Join a support group.There are more than a million Americans suffering from shingles at any given time. Sharing with others who have your condition can help you better adapt to living with shingles.
Shingles is not regularly screened for because symptoms develop quickly and are relatively recognizable. If you feel that you are experiencing any of the symptoms of shingles, call your doctor.
Fortunately, there are available vaccines against the varicella-zoster virus that can decrease the likelihood of developing shingles:
Treatment for shingles is most effective when begun in the early stages of the disease. Available treatment options include:
Oral antiviral drugs. Antiviral drugs work by stopping the proliferation of the virus. These are fairly effective in stopping the progression of singles and have been shown to reduce the risk of postherpatic neuralgia by 50%. Popular oral antiviral drugs used to treat shingles include:
Oral corticosteroids. Oral corticosteroids can help to decrease swelling and inflammation in areas that are difficult to treat topically, such as the eyelids.
Painkillers, such as acetametaphine, ibuprofen, and aspirin, which can help reduce shingles-related pain.
Topical antibiotics, to prevent the rash from becoming infected.
Topical anti-inflammatory creams, to help ease itching and pain. These creams often include capsasin or lidocaine.
Treatment for postherpatic neuralgia may include:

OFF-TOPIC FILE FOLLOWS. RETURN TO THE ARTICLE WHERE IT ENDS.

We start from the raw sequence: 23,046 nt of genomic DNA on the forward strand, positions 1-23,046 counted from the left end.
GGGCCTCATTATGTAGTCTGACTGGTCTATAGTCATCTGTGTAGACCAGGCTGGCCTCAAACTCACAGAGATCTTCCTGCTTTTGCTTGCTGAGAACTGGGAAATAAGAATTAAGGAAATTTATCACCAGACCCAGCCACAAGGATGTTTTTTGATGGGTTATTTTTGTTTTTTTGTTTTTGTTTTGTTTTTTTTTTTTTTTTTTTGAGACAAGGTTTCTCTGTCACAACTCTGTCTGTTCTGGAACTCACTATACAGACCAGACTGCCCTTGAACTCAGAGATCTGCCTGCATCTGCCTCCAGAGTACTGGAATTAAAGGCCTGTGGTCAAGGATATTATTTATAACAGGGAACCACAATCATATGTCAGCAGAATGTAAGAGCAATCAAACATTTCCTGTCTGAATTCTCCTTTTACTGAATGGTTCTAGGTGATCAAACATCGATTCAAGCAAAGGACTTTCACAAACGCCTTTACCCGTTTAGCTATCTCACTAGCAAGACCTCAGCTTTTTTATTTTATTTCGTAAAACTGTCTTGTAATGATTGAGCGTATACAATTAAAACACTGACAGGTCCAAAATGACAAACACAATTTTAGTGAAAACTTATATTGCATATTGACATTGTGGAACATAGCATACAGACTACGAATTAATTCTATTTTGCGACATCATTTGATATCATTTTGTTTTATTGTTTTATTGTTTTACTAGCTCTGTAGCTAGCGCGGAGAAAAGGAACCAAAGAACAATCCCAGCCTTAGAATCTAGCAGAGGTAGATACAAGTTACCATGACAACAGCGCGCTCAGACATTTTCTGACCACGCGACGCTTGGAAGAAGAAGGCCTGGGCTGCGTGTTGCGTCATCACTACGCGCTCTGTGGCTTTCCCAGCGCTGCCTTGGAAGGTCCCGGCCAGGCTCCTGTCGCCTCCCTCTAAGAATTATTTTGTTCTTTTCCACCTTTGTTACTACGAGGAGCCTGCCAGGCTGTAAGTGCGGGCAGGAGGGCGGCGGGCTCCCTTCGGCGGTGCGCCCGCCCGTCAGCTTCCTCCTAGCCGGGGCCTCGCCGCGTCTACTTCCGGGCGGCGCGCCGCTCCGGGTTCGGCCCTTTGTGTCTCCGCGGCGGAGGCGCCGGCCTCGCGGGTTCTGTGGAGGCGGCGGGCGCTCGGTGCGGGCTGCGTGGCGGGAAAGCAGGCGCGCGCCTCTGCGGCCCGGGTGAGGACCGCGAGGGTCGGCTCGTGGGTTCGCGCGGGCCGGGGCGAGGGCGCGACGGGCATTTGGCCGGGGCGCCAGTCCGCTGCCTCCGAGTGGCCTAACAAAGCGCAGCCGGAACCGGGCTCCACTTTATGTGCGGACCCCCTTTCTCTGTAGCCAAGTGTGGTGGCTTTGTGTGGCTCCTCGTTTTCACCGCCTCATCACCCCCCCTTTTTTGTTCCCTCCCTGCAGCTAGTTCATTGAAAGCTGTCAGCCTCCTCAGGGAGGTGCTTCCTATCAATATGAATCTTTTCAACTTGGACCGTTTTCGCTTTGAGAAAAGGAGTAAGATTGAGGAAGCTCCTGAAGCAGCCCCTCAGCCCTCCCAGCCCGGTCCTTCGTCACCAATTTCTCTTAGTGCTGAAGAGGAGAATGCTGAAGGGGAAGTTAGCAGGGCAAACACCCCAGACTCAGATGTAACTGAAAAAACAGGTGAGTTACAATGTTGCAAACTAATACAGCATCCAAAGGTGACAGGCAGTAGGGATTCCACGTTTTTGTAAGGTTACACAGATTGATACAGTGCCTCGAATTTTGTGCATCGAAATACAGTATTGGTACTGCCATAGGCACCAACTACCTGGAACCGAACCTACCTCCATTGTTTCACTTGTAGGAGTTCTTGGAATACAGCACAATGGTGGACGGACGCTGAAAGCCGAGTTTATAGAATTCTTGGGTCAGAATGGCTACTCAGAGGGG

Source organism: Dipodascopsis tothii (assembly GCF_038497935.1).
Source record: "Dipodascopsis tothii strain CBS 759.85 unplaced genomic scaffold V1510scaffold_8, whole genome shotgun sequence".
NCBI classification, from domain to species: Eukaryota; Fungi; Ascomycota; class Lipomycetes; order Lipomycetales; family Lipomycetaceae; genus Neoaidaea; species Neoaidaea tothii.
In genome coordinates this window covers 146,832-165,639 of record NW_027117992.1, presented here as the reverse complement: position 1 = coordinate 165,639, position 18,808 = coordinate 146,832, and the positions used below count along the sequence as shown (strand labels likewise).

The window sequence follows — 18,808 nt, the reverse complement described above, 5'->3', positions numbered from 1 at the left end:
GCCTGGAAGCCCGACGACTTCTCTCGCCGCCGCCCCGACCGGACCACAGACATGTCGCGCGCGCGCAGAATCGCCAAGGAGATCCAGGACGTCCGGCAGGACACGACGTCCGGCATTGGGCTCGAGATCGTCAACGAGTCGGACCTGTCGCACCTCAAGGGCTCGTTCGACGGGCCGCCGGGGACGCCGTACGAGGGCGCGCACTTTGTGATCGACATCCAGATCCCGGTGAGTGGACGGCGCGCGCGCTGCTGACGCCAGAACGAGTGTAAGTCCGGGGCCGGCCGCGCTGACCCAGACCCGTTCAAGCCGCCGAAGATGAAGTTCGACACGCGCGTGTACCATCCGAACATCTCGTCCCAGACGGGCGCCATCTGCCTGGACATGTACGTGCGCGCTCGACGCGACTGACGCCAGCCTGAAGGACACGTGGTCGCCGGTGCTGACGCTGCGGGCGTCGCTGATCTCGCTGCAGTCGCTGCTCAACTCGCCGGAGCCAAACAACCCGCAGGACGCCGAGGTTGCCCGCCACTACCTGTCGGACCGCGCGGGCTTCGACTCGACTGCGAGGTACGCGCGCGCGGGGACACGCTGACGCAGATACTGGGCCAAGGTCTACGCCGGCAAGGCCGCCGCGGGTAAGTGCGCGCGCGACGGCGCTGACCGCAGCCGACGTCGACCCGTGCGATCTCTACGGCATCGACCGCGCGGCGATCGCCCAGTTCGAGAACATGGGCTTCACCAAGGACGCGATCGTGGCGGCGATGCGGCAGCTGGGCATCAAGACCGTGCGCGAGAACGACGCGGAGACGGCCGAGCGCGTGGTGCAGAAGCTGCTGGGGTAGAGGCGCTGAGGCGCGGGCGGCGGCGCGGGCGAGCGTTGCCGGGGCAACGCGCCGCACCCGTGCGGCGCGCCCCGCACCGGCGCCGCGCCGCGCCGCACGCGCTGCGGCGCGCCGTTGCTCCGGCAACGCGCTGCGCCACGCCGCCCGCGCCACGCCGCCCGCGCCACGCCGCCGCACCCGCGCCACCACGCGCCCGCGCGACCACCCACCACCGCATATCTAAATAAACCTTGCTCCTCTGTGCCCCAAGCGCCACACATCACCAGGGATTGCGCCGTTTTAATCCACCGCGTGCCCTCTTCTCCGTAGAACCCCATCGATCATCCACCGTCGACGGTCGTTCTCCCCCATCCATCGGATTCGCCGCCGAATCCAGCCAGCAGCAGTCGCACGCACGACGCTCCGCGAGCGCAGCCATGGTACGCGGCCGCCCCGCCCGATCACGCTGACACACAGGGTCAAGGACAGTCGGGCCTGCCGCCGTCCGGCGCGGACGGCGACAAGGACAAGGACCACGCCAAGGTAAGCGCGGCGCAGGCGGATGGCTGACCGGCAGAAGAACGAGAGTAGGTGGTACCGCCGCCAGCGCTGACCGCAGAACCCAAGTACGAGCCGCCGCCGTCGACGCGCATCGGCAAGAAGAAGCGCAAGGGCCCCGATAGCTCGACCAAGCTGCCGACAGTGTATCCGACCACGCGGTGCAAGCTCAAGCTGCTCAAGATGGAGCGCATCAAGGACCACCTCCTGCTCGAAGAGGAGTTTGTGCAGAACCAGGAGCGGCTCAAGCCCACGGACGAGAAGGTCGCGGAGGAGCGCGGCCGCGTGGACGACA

The following treatments may also be helpful in reducing shingles symptoms and pain:
Acupuncture, a form of traditional Chinese medicine in which small needles are inserted into the body to restore the flow of bodily energy. Acupuncture has been shown to alleviate both stress and pain symptoms.
Transcutaneous electrical nerve stimulation (TENS) therapy, in which an electrical current is run over nerve to treat pain.
Mind/body techniques such as Yoga and Tai Chi. These can help control stress, preventing a shingles flare-up and helping to control postherpatic neuralgia pain.
Cold or warm compresses on the affected area for 30-60 seconds to help alleviate itching.
Turmeric paste. Ayurvedic medicine recommends blending 3 tablespoons of turmeric with 3 cups of water, boiling it into a paste, and then applying it to the affected area.
If you are experiencing any of the symptoms of shingles, call your doctor as soon as possible. Early treatment is key in managing the disease.
If you are currently being treated for shingles, call a doctor if you experience:
You may want to ask your doctor the following questions about shingles: